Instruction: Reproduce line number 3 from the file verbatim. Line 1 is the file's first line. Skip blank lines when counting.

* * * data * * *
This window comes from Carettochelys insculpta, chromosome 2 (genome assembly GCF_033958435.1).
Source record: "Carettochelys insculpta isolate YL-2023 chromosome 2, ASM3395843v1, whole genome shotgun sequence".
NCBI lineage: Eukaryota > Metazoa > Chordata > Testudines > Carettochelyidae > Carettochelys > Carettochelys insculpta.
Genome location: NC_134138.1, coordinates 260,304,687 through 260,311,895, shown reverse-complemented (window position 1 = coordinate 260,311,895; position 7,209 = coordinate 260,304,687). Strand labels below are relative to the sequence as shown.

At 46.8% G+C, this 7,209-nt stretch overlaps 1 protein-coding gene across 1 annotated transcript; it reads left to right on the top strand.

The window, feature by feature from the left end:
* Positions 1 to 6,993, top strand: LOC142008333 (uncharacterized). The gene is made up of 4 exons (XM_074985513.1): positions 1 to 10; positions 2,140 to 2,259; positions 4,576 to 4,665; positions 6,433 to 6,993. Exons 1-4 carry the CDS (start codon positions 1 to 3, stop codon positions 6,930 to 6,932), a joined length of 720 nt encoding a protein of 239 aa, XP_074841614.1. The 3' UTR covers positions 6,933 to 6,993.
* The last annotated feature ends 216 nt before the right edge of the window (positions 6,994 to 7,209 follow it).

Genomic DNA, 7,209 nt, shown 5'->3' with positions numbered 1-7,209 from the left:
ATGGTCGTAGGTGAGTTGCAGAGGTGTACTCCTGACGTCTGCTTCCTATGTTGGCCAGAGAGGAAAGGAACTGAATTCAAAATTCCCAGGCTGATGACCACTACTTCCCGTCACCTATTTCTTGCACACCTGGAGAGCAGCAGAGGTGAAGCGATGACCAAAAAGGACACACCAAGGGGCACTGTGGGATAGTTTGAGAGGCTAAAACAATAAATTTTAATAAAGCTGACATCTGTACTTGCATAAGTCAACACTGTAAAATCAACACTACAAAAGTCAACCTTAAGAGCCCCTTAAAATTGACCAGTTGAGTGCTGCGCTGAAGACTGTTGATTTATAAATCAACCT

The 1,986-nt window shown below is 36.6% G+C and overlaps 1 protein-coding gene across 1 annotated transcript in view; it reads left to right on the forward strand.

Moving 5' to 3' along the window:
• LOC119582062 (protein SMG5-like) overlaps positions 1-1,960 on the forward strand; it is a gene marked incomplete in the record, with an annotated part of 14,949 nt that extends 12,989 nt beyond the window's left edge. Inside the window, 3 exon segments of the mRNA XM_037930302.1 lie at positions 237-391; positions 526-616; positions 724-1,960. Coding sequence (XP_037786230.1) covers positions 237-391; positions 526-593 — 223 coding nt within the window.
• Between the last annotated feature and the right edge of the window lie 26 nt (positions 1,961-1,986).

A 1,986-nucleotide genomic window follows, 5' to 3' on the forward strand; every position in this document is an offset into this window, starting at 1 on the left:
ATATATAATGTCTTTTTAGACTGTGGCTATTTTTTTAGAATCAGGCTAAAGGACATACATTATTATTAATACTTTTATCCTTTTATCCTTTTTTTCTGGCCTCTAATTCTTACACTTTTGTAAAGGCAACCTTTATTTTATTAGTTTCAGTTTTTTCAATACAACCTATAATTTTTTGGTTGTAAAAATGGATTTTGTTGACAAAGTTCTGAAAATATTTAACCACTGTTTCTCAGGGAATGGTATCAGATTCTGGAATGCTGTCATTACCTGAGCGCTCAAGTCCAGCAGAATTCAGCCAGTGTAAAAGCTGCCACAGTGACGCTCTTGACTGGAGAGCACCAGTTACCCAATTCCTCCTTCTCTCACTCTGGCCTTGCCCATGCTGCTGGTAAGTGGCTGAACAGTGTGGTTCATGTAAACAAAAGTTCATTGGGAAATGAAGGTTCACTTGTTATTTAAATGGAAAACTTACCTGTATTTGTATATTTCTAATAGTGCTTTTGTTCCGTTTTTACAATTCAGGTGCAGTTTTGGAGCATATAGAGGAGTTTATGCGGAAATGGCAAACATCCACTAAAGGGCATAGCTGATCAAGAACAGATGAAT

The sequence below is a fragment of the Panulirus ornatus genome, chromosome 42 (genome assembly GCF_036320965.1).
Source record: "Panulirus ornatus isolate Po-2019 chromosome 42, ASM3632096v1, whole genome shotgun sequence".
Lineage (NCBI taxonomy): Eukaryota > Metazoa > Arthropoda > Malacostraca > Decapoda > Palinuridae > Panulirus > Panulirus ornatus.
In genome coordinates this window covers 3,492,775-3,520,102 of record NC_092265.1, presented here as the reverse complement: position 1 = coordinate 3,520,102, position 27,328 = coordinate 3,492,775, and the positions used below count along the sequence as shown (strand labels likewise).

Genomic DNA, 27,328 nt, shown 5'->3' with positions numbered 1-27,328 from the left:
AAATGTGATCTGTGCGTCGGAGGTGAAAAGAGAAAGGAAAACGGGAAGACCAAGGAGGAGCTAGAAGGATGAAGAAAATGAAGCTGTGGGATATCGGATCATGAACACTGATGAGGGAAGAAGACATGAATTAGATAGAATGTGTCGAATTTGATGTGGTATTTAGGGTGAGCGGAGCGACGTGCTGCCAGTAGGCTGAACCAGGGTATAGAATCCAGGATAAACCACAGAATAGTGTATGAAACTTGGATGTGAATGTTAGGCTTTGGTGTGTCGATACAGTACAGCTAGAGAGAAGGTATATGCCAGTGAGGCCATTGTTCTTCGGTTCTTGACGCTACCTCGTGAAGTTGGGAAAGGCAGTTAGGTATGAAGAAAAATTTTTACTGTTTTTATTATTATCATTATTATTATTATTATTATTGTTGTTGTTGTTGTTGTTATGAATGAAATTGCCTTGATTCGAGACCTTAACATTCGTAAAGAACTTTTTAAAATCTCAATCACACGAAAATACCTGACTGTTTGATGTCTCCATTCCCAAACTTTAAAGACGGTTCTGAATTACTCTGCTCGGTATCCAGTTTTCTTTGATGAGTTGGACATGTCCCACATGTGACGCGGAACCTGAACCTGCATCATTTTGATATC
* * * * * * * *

NCBI lineage: Eukaryota > Metazoa > Chordata > Testudines > Carettochelyidae > Carettochelys > Carettochelys insculpta.